Increased imports often mean cheaper products for EU consumers and greater opportunities for producers in other countries to export their products, but also increased competition for EU producers.
“I have compared various product groups and found that the effects of a reduction in tariffs would be different for fruit and vegetables and for cereals”, says Cecilia Hammarlund, who is behind the report Handel med hinder – effekter av tullar på EU:s jordbruksimport (Trade with obstacles – effects of tariffs on EU agricultural imports).
The study shows that an average reduction in tariffs of one per cent would lead to an increase in trade of some types of vegetables of almost ten per cent. Imports of fruit would increase by five per cent and imports of meat, milk and eggs by almost four per cent. For cereals, however, a one per cent reduction in tariffs would only marginally increase imports.
Imports of agricultural products to the EU are hindered by the tariffs. According to the calculations in the report, the tariffs are particularly high on certain products – 40 per cent on meat and meat products, 48 per cent on dairy products and 37 per cent on cereals. Fruit and vegetables have tariffs of 6–8 per cent of the import value.
The study (which covers the years 1995 to 2007) also shows that it is costly to trade agricultural products across borders. Transport is one factor, yet obstacles to trade also come in the form of consumer preferences in different countries and differences in laws and regulations.
“One overall outcome is that trade is many times greater between EU countries than across borders between an EU country and another country”, says Cecilia Hammarlund, who points out that if the WTO negotiations lead to reductions in tariffs for agricultural products, other types of trade costs could become even more important in the future.
The AgriFood Economics Centre is a collaboration between Lund University and the Swedish University of Agricultural Sciences.For more information
The report "Handel med hinder – effekter av tullar på EU:s jordbruksimport" (Trade with obstacles – effects of tariffs on EU agricultural imports), which includes a summary in English on pages 7-10, can be downloaded from www.agrifood.se.
Megan Grindlay | idw
Mathematical confirmation: Rewiring financial networks reduces systemic risk
22.06.2017 | International Institute for Applied Systems Analysis (IIASA)
Frugal Innovations: when less is more
19.04.2017 | Fraunhofer-Institut für Arbeitswirtschaft und Organisation IAO
The WHO reports an estimated 429,000 malaria deaths each year. The disease mostly affects tropical and subtropical regions and in particular the African continent. The Fraunhofer Institute for Silicate Research ISC teamed up with the Fraunhofer Institute for Molecular Biology and Applied Ecology IME and the Institute of Tropical Medicine at the University of Tübingen for a new test method to detect malaria parasites in blood. The idea of the research project “NanoFRET” is to develop a highly sensitive and reliable rapid diagnostic test so that patient treatment can begin as early as possible.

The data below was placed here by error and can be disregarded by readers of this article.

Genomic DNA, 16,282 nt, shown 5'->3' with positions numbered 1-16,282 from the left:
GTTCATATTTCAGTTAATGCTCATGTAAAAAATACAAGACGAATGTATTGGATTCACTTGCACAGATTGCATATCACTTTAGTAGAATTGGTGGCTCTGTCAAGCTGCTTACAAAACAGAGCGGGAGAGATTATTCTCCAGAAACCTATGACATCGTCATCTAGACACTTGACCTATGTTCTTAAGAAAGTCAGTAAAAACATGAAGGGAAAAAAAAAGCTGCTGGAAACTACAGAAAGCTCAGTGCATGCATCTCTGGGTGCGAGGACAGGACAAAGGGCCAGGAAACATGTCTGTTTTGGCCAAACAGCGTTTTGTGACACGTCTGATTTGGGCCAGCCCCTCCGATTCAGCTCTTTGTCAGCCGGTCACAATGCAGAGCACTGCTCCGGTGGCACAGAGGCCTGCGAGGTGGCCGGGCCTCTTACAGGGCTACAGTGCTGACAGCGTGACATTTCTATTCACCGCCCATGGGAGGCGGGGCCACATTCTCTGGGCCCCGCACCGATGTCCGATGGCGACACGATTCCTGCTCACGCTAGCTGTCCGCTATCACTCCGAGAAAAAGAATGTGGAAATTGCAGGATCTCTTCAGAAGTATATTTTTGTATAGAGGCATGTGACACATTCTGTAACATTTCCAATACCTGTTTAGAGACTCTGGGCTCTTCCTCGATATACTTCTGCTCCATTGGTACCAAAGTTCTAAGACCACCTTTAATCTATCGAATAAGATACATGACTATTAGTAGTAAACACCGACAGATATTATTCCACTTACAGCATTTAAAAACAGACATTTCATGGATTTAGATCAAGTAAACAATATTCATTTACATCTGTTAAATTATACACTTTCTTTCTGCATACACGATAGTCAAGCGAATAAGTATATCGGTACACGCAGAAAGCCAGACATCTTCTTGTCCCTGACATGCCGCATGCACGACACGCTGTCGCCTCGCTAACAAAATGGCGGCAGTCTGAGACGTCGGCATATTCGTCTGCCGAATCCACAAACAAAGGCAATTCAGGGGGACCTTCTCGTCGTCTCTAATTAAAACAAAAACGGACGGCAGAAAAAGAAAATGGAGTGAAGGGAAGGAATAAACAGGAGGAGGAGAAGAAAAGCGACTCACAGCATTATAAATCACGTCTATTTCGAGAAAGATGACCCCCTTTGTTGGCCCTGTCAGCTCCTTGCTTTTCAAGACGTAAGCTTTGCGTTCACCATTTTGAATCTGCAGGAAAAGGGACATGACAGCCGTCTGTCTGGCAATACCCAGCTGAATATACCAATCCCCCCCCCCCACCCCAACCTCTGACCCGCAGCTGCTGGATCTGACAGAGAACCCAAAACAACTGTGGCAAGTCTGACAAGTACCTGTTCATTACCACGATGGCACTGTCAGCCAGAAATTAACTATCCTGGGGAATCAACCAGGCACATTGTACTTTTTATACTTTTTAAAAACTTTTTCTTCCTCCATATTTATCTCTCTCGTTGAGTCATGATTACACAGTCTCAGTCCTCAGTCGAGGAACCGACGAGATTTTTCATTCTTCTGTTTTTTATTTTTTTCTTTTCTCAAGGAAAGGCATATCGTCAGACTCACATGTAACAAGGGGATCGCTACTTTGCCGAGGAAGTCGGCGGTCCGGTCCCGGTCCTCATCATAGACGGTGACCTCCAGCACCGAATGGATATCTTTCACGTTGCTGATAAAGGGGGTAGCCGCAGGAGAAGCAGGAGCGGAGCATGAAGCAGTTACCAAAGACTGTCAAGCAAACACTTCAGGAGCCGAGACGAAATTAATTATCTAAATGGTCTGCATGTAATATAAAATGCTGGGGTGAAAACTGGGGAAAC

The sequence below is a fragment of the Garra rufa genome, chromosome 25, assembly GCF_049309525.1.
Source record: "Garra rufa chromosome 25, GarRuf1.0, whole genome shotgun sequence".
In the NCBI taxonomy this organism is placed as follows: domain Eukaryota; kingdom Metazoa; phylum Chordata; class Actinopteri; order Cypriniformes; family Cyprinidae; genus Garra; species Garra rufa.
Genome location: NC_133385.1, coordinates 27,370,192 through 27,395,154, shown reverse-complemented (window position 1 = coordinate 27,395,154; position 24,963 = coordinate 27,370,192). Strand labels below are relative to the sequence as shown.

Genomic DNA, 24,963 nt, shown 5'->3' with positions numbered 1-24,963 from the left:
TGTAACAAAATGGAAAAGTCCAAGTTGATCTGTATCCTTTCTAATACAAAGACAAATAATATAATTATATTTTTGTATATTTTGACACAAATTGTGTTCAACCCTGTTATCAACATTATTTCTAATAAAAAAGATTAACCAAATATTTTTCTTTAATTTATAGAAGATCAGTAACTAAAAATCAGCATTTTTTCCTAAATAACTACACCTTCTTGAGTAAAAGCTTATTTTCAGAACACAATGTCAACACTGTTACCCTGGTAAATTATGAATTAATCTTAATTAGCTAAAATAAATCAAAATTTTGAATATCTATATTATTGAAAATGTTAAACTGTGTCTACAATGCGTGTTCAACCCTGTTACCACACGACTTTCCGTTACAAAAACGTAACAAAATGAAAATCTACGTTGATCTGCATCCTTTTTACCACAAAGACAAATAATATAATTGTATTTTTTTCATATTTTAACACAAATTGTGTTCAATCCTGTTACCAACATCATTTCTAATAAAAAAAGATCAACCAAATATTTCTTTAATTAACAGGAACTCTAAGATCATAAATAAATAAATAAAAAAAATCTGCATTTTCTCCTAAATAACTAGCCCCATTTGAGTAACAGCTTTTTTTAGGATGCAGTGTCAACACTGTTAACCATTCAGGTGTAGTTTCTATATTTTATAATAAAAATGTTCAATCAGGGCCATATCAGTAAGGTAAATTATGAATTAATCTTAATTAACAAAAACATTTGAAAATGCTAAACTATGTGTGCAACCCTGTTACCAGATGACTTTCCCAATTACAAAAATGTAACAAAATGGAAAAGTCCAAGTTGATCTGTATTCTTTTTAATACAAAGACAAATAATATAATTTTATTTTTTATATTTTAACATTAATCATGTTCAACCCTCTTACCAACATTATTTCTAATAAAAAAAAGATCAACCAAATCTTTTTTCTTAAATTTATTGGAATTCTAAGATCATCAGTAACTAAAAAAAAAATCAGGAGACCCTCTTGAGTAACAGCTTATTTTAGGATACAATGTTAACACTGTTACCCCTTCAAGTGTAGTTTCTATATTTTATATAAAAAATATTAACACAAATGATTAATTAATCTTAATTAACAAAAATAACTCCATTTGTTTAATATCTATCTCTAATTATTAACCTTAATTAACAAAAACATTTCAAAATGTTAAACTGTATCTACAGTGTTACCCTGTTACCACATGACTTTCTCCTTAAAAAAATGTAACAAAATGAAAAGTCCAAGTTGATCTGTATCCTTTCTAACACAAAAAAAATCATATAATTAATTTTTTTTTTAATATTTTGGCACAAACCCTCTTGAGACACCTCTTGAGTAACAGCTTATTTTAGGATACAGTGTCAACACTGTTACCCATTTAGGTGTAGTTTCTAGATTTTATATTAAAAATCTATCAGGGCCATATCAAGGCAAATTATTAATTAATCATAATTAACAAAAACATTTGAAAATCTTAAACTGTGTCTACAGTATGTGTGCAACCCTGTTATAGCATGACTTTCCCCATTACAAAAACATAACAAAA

Malaria is caused by parasites transmitted by mosquito bite. The most dangerous form of malaria is malaria tropica. Left untreated, it is fatal in most cases....
The formation of stars in distant galaxies is still largely unexplored. For the first time, astron-omers at the University of Geneva have now been able to closely observe a star system six billion light-years away. In doing so, they are confirming earlier simulations made by the University of Zurich. One special effect is made possible by the multiple reflections of images that run through the cosmos like a snake.
Today, astronomers have a pretty accurate idea of how stars were formed in the recent cosmic past. But do these laws also apply to older galaxies? For around a...
Just because someone is smart and well-motivated doesn't mean he or she can learn the visual skills needed to excel at tasks like matching fingerprints, interpreting medical X-rays, keeping track of aircraft on radar displays or forensic face matching.
That is the implication of a new study which shows for the first time that there is a broad range of differences in people's visual ability and that these...
Computer Tomography (CT) is a standard procedure in hospitals, but so far, the technology has not been suitable for imaging extremely small objects. In PNAS, a team from the Technical University of Munich (TUM) describes a Nano-CT device that creates three-dimensional x-ray images at resolutions up to 100 nanometers. The first test application: Together with colleagues from the University of Kassel and Helmholtz-Zentrum Geesthacht the researchers analyzed the locomotory system of a velvet worm.
During a CT analysis, the object under investigation is x-rayed and a detector measures the respective amount of radiation absorbed from various angles....
The quantum world is fragile; error correction codes are needed to protect the information stored in a quantum object from the deteriorating effects of noise. Quantum physicists in Innsbruck have developed a protocol to pass quantum information between differently encoded building blocks of a future quantum computer, such as processors and memories. Scientists may use this protocol in the future to build a data bus for quantum computers. The researchers have published their work in the journal Nature Communications.
Future quantum computers will be able to solve problems where conventional computers fail today. We are still far away from any large-scale implementation,...
15.11.2017 | Event News
15.11.2017 | Event News
30.10.2017 | Event News
21.11.2017 | Physics and Astronomy
21.11.2017 | Physics and Astronomy
21.11.2017 | Life Sciences